Question of the Week: March 16, 2015


The question of the week is in honor of Women’s History Month.

Who was the better first lady during the American Civil War? Mary Todd Lincoln or Varina Davis?

The criteria being more than just their particular personalities, but their role in support of the war, their husbands’ respective careers, and also their own personal/public goals and achievements.

5 Responses to Question of the Week: March 16, 2015

  1. I have been fascinated by MTL for years, and have great fondness for her. That said, I would say Varina Davis was a better first lady. The good things MTL did, such as visiting wounded soldiers and supporting freedmen’s camps, were largely unreported by her choice. The havoc she caused by overspending on WH redecoration, overspending on personal items, leaking the inaugural speech, protracted mourning for dead son Willie, alienating many of Lincoln’s staff, and several other well documented episodes overshadows her very real devotion to her husband and country. While VD was not universally loved in the south, she was not the lightening rod for controversy that MTL became, and therefore was a better first lady in my opinion.

  2. Interesting evaluation. I agree with most of it but VD spent a lot of time away from JD. she was not always in agreement with him on policy. Both seem devoted yet distracting to their spouses. I think it’s a tossup as to who was better. The better question may be who was less distracting a First Lady…

  3. I would say Varina Davis was the better first lady, simply because she was less of a distraction than Mary Lincoln was. Mrs. Davis didn’t engage in the kind of over the top, larger than life behavior that Mrs. Lincoln engaged in. if TMZ existed during the Civil War, Mrs. Lincoln would’ve been on it far more than Mrs. Davis.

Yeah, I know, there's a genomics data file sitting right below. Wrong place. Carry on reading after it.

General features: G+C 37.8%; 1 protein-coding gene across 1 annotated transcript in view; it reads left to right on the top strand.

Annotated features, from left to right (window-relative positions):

4. Varina Davis. No question in my mind. While Richmond society didn’t adore Mrs. Davis, she made choices for the good of her husband, her family, and her country (and in that order). Although she sometimes disagreed with his policies, Mrs. Davis supported her president. I think one of the most interesting things about Mrs. Davis is her commitment to keeping the Confederate White House as a place of refuge for her president, even if that meant cutting back on the entertainments normally expected at an executive mansion.
    There are many ways to compare Mrs. Davis and Mrs. Lincoln, but I think one of the most interesting is their responses to their children’s deaths. Both were heartbroken, but both responded in different ways. Mrs. Lincoln became severely depressed, adding addition burden to her grieving, weary husband. Mrs. Davis grieved with her husband and both of them tried to comfort and strengthen each other.
    Mr. and Mrs. Davis had a stronger marriage with a mutual respect for each other and the other’s opinions, love, and willingness to unselfishly care for each other in all seasons of life.

  5. I have actually wondered about this myself. Varina Davis was quintessentially southern in deportment, ideas, and values. To a great extent, so was Mary Lincoln. It worked for Mrs. Davis, as she lived in the South, but not so much for Mrs. Lincoln. I am guessing that, when a lady of quality went off the deep end, she was simply “put away” somehow, or sent back to her family. A northern lady was given a little more leeway, and had different ideas about place and deportment. Kate Chase always irritated Mrs. Lincoln with her “free ways,” for instance.

    Lincoln, an almost perfect specimen of a “self-made, Yankee man,” should never have married a southern belle. Running even a large plantation is not the same as running a country, and I do not think anyone was truly prepared for Mrs. Lincoln. John Hay called her “the Hellcat,” which speaks volumes.

    My vote goes to Mrs. Davis. She was a good fit; Mrs. Lincoln was not.

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